As opposed to a true intimate relationship,many couples are merely enjoying sexual intimacy with a stranger. How does this happen? For many men, approaching a woman is like making a sale.  They will do their best from the onset to take advantage of the initial physical attraction  and present themselves as they think the woman wants them to be, from Prince Charming to a Bad Boy, from an aloof cowboy to  a sensitive intellectual. Once they have sold themselves successfully and sealed the deal,  they remain committed to the role. Sadly,  many men  can never be themselves or the illusion of love will be shattered.

Many women are being counselled in books like the blockbuster "The Rules: Time Tested Secrets For Capturing The Heart Of Mr. Right",  to withhold their true feelings and secrets until somewhere between the male suitor's open declaration of love and formal engagement. In other words, the lover should already be committed to the woman before he finds out what she is truly like.

It is thus impossible to have a mutally fulfilling companionate relationship of true intimacy when the foundation of the romance is based of infatuation between two strangers who are keeping it emotionally superficial. Yet millions of American couples are practicing it every day, making life-determing decisions based on a look, a laugh or the sparkle in a woman's eyes. There is no difference in result than the arranged marriages celebrated in the play "Fiddler On The Roof", the literature classic "Anna Karenina" or the store-bought spouses of a supposedly less enlightened era.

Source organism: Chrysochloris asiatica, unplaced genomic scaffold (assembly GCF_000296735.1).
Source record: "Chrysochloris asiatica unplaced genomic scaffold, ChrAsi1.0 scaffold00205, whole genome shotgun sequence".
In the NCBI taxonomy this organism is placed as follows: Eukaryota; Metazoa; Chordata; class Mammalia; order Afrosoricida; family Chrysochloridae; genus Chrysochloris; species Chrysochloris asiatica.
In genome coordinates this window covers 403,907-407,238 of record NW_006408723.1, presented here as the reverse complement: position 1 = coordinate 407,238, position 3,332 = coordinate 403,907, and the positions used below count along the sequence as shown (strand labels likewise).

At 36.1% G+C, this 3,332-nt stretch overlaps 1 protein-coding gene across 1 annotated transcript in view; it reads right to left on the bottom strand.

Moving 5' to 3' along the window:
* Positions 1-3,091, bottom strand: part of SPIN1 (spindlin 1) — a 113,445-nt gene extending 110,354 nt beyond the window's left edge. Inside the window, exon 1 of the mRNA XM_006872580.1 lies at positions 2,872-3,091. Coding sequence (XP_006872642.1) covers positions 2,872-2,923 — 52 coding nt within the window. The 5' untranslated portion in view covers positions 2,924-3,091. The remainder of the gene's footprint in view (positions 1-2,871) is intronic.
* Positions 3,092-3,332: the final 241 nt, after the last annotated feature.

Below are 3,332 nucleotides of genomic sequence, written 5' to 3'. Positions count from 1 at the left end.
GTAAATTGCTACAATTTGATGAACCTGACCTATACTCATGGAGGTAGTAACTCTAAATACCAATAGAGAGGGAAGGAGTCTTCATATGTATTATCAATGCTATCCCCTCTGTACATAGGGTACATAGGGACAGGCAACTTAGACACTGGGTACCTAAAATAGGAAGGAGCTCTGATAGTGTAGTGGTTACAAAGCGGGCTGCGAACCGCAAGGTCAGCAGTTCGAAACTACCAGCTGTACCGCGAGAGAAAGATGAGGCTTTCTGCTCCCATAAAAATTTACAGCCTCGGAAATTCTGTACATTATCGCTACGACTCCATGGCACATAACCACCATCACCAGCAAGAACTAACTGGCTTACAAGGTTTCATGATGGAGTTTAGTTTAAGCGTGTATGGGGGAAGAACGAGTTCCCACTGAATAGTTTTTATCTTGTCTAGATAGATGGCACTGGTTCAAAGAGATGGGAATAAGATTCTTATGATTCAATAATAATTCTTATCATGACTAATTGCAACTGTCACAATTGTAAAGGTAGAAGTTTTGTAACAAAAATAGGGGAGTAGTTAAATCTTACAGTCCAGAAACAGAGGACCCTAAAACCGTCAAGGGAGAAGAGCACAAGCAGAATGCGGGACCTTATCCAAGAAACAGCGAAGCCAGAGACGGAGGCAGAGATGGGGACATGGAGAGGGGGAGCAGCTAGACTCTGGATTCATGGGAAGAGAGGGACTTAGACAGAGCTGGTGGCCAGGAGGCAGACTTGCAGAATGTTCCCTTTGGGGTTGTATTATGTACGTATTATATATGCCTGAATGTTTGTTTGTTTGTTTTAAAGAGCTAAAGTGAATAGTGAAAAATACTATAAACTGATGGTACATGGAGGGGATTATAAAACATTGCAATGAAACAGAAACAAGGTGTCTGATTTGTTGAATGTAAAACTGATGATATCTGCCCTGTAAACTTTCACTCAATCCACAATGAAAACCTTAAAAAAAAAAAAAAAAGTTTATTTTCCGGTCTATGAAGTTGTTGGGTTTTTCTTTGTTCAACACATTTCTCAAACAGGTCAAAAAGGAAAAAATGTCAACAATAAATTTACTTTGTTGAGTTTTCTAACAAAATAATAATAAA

Consider the following excerpt from an essay written by a man of 45 and a woman of 33 who became engaged two months after meeting:

We met                                                                                                                                 We danced                                                                                                                            We fell in love...                                                                                                                      He makes me feel like a love song...(Gregory 8)

This is the groom's second marriage and the bride's third. With such discernment, is it any wonder? In a fraction of marriages a couple like this cheats the hangman and through dumb luck matches with someone compatible to each other's personality, with similar interests, values and goals. Reading about those who did find a modicum of happiness despite basing their future on a smile is like reading about state lottery winners: you know they exist, but there aren't any living on your block. More likely are the marriages that reach a crisis point and fall back into the old, unenlightened, non-intimate  patriarchal marriage notion of separate spheres for each mate working in concert regardless of feelings for the economic perpetuation of the family unit. Otherwise there is no reason for marriages between strangers based on infatuation to last longer than the thrill of the Honeymoon period of 1-2 years.

 

J.R. Bruns, M.D., is co-author of The Tiger Woods Syndrome, a book about repairing relationships.